Maester Aemon then summons Jon to help him feed the ravens (which looks gross), and reminds him of his duty, because he knows that Sam would tell him the news. He tells him that “love is the death of duty”, which is why the Night’s Watch is not allowed to have families, and also reveals his own true identity – that of Aemon Targaryen. And when his entire House went down in flames in Robert’s rebellion, there was nothing he could do, because not only was he bound to the Watch, but he was old and blind already. Jon’s face is kind of priceless as he realizes this. But this story definitely seems to school him, because we don’t see Jon Snow running for his horse this time.
The Dothraki Horde
Khal Drogo is not looking good at all (zombie makeup anyone?) and falls from his horse. The bloodriders of course give Daenarys lip for being a woman, but ultimately do as she commands and make camp. Drogo is by now feverish and raving, his wound now a festering mess. He is most likely dying. Dany refuses to accept this, and Jorah tries to convince her to leave, because she and her child will most likely be killed by Drogo’s rivals in the fighting that will ensue after his death. He reminds her they are a people who do not honour blood, only strength, and while she’s stronger than she’s ever been, she’s not strong enough for that. Or at least not strong enough in the right way. She still refuses to leave. The lippy bloodrider blames the healer again, and Dany actually stands up for herself (!!) and saves Mirri maz Duur from a beating again.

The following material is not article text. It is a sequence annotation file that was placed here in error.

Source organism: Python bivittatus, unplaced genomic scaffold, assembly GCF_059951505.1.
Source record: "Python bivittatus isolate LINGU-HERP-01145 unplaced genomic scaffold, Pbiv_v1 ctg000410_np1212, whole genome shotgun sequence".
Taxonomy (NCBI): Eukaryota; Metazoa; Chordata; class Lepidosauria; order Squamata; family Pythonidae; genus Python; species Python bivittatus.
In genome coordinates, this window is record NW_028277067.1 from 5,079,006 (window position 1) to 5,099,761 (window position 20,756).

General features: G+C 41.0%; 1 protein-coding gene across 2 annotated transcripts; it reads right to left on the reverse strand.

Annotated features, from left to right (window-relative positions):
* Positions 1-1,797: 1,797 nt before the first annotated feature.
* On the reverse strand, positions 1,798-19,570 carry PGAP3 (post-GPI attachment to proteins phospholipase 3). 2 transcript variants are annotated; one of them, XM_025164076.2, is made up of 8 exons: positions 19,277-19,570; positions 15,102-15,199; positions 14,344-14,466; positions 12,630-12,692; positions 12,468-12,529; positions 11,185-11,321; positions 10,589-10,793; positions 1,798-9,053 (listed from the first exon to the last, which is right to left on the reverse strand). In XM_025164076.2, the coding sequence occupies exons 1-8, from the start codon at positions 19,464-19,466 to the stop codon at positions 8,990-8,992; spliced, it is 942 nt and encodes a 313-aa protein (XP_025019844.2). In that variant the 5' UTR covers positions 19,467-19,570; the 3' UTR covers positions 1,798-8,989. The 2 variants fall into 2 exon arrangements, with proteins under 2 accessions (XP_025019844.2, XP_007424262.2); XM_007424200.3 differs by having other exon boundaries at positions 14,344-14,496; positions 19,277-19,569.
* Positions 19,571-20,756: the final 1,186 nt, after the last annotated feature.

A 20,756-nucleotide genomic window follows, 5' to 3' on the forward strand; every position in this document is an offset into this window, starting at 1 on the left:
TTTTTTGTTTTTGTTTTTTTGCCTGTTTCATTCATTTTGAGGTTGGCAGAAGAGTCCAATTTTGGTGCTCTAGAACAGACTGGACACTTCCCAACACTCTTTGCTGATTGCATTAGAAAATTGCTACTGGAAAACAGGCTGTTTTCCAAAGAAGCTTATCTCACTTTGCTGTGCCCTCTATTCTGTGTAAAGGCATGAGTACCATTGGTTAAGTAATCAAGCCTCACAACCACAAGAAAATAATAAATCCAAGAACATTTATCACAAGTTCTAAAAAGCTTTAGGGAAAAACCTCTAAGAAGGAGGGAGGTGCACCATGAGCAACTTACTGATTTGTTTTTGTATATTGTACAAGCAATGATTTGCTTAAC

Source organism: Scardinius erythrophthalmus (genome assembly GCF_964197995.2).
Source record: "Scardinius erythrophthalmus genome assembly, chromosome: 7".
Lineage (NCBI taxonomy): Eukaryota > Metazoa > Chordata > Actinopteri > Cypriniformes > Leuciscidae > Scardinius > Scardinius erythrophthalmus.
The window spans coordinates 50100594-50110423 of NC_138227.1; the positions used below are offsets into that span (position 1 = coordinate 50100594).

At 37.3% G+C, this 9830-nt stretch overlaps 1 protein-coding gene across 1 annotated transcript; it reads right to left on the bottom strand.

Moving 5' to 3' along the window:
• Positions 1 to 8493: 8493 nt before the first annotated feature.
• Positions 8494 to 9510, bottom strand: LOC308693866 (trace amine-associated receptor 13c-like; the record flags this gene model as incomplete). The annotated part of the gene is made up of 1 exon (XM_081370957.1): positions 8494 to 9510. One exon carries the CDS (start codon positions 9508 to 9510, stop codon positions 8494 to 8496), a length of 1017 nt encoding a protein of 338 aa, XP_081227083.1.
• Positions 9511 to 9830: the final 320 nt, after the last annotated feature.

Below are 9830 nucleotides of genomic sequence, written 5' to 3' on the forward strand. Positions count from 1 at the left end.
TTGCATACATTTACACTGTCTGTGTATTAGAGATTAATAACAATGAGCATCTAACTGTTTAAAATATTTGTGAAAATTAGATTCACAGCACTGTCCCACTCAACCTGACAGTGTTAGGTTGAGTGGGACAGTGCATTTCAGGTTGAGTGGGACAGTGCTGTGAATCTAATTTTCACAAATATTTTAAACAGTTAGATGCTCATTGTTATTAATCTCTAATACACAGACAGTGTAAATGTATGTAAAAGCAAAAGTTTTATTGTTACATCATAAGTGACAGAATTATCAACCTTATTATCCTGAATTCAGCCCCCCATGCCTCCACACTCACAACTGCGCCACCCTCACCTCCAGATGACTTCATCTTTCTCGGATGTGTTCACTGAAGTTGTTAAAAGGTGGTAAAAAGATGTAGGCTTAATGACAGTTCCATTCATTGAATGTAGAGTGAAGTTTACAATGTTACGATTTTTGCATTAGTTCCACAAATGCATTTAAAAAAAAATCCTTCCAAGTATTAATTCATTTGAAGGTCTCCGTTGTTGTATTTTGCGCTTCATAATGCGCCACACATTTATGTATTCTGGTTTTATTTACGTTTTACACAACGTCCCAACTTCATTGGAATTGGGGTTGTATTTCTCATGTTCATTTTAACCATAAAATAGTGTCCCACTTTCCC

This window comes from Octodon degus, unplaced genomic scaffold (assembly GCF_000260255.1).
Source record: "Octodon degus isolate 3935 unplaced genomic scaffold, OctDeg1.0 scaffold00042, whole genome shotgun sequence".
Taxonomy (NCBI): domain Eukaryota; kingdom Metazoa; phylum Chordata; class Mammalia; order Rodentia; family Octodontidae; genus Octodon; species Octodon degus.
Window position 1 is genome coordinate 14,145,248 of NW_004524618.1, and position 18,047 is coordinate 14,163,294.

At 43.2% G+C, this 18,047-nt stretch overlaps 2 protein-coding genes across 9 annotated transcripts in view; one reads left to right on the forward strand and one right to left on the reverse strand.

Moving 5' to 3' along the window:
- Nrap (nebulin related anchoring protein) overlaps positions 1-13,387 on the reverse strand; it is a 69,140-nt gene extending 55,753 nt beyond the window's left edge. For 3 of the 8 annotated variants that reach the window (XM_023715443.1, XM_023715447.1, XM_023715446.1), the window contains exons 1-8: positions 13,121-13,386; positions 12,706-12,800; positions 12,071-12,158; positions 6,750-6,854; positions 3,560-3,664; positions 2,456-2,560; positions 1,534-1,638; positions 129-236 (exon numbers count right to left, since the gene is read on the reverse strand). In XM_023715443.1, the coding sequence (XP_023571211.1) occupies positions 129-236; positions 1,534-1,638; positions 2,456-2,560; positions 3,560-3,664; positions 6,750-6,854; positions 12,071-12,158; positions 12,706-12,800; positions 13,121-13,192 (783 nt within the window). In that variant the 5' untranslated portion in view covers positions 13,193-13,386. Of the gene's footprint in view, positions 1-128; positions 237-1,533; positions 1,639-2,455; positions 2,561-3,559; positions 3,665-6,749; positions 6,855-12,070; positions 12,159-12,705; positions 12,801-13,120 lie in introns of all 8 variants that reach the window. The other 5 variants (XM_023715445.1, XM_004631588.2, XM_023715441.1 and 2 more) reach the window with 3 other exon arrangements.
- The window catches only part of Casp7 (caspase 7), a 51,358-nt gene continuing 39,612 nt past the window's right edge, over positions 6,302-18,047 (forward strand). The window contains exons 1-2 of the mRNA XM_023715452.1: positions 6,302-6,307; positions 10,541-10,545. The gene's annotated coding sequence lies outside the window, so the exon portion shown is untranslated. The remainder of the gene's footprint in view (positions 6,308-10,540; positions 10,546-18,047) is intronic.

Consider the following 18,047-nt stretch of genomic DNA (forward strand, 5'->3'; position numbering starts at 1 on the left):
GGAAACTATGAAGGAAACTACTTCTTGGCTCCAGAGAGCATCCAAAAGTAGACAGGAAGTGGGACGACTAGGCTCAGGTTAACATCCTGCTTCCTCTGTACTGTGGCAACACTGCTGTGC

Dany begs the healer woman to use the magic the Dothraki keep saying she possesses to cure the Khal, to bring him back to life. But this is blood magic she’s asking for, and the Khal’s horse is summoned to give his life for his master’s. The Dothraki are terrified, but Daenarys is resolute. Everyone must leave the tent, including herself, and no one can enter lest they interrupt the spell. Scary noises start coming out of there, and the lippy bloodrider knocks Dany over and tries to enter the tent. Luckily, Jorah is suited up and takes the bloodrider out, knight style. But the fall has induced labour, and the Dothraki midwives refuses to tend to their khaleesi now she has summoned blood magic, so Jorah unwittingly brings her into the tent where the maegi is.